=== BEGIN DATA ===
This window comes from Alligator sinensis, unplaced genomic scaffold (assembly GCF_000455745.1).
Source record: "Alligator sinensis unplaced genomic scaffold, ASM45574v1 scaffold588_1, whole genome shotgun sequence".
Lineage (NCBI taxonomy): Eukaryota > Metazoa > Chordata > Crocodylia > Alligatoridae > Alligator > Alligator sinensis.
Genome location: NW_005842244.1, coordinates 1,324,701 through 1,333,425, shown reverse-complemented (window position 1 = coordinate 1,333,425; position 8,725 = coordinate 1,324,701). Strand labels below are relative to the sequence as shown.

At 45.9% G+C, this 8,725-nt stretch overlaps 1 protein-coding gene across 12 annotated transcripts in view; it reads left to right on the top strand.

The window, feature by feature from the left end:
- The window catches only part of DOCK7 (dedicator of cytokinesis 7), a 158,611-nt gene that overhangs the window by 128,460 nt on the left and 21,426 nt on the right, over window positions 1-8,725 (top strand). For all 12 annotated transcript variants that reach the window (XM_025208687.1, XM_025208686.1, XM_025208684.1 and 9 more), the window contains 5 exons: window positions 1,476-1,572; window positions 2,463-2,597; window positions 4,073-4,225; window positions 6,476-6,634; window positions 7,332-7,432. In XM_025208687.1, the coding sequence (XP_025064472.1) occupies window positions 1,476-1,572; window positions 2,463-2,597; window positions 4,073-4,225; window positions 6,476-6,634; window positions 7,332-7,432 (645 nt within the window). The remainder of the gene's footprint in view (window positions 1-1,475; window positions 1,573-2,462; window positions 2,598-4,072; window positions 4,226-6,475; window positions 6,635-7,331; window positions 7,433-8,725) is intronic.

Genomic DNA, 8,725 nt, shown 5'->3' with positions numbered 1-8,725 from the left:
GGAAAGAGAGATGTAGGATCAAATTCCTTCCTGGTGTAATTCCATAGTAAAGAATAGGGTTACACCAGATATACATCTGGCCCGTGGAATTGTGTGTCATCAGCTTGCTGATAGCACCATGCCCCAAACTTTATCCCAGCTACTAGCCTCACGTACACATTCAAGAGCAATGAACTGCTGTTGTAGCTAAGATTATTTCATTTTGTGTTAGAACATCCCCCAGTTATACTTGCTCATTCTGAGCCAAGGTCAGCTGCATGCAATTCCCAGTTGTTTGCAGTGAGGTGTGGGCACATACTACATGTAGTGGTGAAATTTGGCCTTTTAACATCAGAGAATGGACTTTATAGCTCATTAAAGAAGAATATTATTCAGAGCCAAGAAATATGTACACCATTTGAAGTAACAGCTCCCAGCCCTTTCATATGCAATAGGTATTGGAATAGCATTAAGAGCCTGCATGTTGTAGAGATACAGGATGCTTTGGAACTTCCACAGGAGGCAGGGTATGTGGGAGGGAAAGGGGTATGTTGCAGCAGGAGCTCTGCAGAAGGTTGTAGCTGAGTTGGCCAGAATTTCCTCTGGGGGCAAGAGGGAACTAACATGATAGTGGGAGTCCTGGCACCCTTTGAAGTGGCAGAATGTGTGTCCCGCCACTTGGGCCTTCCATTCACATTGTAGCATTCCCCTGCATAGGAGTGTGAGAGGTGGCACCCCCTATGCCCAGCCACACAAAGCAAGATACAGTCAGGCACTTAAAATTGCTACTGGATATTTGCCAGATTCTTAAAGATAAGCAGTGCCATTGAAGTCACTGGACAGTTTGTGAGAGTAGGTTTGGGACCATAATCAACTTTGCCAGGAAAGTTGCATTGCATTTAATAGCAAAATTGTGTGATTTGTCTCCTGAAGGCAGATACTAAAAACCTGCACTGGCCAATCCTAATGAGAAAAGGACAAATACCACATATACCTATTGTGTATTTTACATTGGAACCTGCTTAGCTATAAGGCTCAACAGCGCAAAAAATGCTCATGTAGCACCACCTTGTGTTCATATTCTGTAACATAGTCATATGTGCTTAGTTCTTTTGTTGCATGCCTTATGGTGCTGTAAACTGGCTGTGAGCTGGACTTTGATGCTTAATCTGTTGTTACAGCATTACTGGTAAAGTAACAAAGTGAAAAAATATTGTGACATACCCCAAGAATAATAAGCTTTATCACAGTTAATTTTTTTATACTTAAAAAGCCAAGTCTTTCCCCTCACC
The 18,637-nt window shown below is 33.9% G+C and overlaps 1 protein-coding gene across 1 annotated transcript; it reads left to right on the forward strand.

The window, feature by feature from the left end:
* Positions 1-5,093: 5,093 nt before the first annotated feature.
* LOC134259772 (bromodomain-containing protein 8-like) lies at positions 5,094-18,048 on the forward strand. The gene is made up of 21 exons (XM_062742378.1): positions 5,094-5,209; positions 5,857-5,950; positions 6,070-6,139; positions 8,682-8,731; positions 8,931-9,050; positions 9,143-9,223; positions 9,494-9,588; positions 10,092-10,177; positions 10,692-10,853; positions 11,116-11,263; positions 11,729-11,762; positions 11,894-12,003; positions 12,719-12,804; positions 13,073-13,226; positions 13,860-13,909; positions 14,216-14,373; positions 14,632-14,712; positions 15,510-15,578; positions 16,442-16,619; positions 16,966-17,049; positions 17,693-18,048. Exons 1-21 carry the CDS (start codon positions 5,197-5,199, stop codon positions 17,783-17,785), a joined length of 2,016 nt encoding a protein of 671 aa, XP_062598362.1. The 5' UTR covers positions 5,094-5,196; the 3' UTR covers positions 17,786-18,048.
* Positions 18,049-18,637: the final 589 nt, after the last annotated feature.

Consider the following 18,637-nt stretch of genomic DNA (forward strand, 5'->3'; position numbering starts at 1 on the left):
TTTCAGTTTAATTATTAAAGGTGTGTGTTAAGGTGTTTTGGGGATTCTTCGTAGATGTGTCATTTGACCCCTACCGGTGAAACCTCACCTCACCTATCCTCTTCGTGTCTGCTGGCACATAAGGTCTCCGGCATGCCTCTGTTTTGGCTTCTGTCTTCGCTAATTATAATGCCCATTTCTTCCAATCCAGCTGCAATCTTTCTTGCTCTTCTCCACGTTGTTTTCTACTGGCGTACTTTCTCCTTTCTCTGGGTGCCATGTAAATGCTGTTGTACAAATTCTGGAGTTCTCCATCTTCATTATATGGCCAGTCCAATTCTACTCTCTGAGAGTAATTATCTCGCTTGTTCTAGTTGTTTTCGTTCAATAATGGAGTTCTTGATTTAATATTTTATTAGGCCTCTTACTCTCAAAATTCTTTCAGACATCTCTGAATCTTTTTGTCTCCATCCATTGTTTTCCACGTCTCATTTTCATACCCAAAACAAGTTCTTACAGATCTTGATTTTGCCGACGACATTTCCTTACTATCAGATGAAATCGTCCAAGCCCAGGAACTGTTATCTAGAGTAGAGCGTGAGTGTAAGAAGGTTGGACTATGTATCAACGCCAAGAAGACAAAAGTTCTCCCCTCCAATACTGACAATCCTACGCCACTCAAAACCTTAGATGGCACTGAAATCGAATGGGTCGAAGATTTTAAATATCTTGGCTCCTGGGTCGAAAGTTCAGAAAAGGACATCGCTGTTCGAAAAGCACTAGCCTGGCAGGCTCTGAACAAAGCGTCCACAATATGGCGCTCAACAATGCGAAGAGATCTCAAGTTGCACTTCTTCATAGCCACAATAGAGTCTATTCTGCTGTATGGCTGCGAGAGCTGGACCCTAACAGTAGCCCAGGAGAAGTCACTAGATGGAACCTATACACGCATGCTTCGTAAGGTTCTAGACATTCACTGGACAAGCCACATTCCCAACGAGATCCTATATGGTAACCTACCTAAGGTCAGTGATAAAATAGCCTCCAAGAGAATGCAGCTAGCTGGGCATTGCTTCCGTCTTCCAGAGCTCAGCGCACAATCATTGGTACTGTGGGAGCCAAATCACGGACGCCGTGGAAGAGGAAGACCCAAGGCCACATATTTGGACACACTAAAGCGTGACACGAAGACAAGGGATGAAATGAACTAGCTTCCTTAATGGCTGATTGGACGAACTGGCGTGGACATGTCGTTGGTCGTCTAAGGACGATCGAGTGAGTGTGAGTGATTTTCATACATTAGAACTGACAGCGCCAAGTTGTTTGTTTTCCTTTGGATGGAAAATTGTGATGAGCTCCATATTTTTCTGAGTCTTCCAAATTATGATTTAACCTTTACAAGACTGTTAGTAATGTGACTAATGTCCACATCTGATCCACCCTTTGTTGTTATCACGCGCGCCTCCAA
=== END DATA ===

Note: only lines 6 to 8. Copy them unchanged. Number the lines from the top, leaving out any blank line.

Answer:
The window, feature by feature from the left end:
- The window catches only part of DOCK7 (dedicator of cytokinesis 7), a 158,611-nt gene that overhangs the window by 128,460 nt on the left and 21,426 nt on the right, over window positions 1-8,725 (top strand). For all 12 annotated transcript variants that reach the window (XM_025208687.1, XM_025208686.1, XM_025208684.1 and 9 more), the window contains 5 exons: window positions 1,476-1,572; window positions 2,463-2,597; window positions 4,073-4,225; window positions 6,476-6,634; window positions 7,332-7,432. In XM_025208687.1, the coding sequence (XP_025064472.1) occupies window positions 1,476-1,572; window positions 2,463-2,597; window positions 4,073-4,225; window positions 6,476-6,634; window positions 7,332-7,432 (645 nt within the window). The remainder of the gene's footprint in view (window positions 1-1,475; window positions 1,573-2,462; window positions 2,598-4,072; window positions 4,226-6,475; window positions 6,635-7,331; window positions 7,433-8,725) is intronic.

Genomic DNA, 8,725 nt, shown 5'->3' with positions numbered 1-8,725 from the left: